Ontologies are used to organize knowledge in a structured way. Construction of ontologies is performed manually. The building methods and their results may differ depending on the domain and application. To involve novice users being neither experts in a specific domain nor in ontology engineering, we propose a semi-automatically method for creating simple ontologies D4.3. In ENVISION, the Institute for Geoinformatics (University of Münster, Germany) created a range of ontologies aligned to the foundational ontology DOLCE for the various topics relevant for the environmental domain. Application-specific ontologies model the terms specific to the data and services in ENVISION. Local ontologies support the three pilot scenarios in the project. All ontologies are developed in the Web Service Modelling Language (WSML), which provides a human-readable syntax making it easy to specify the vocabularies with text editors. These ontologies are then transformed into RDF documents, which are required for the semantic annotation procedure. The following links point to the text-based ontologies, all ontologies including the RDF versions can be directly accessed and downloaded from the Google Code project wsmls.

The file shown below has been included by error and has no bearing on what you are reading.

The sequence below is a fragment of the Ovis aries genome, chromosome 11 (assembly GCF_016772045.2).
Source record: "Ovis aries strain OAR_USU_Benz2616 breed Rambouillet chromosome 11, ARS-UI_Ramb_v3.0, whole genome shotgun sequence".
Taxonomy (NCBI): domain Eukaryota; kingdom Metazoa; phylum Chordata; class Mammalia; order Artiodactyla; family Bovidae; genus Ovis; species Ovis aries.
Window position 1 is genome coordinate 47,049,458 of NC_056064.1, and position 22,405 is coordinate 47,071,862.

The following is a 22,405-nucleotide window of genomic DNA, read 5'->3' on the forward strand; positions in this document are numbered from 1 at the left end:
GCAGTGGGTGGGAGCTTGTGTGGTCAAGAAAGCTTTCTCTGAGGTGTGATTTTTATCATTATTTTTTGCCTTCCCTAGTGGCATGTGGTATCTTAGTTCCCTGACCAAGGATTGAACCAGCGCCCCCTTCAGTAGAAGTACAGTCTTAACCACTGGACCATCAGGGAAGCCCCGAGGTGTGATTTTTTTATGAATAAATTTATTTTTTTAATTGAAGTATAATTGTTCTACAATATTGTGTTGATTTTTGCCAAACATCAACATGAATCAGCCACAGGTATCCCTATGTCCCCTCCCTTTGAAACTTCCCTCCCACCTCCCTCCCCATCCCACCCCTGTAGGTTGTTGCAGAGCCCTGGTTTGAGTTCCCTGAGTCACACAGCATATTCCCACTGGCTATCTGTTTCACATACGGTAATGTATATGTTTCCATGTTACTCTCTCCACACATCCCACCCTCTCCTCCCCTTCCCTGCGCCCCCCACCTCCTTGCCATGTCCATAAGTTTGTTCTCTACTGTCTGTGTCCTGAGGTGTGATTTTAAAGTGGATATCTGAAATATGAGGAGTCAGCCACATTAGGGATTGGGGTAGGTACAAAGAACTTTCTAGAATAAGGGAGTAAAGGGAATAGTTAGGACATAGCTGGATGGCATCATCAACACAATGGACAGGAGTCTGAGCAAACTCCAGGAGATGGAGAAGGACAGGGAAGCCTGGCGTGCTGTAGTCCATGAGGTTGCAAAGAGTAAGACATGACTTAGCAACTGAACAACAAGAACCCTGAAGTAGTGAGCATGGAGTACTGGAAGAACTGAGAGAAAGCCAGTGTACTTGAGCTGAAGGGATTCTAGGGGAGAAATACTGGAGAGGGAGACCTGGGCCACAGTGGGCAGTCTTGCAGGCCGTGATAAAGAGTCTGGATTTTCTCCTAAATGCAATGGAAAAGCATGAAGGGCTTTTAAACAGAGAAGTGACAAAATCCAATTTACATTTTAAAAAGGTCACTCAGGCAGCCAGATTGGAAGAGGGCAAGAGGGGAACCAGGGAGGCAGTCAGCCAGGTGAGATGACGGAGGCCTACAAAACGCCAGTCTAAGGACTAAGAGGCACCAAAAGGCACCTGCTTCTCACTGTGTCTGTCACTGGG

The wsmls project can be found at:

A smart overview about all ontologies with download links and detailed descriptions is available at the following address:

The domain knowledge, represented in the ontologies for the ENVISION use cases,  is organized hierarchically, forming a dependency structure. DOLCE is the basis for all other ontologies, extending into Observation, Patterns, and Geographic Space. The UC-related ontologies (termed “Scenario-specific Domain Ontologies”) and the ontologies describing the relevant OGC and WSMO models (termed “Application Ontologies”) are built on top of these ontologies. An overview on the ENVISION knowledge model is given in the following figure.

Ontology tree in ENVISION

The role of these ontologies in the annotation process is two-fold. On one hand, they are used to model the resource and on the other, they are used to semantically describe the resource and its attributes. The “two worlds” are joined via the “annotate” relation. Information about annotated Web services in ENVISION and further details about Semantic Annotations can be found here.

The Foundational Ontologies are:

The application-specific ontologies are:

These ontologies are used in various scenarios, including the semantic annotation and semantic discovery of environmental resources.

The domain ontologies are:

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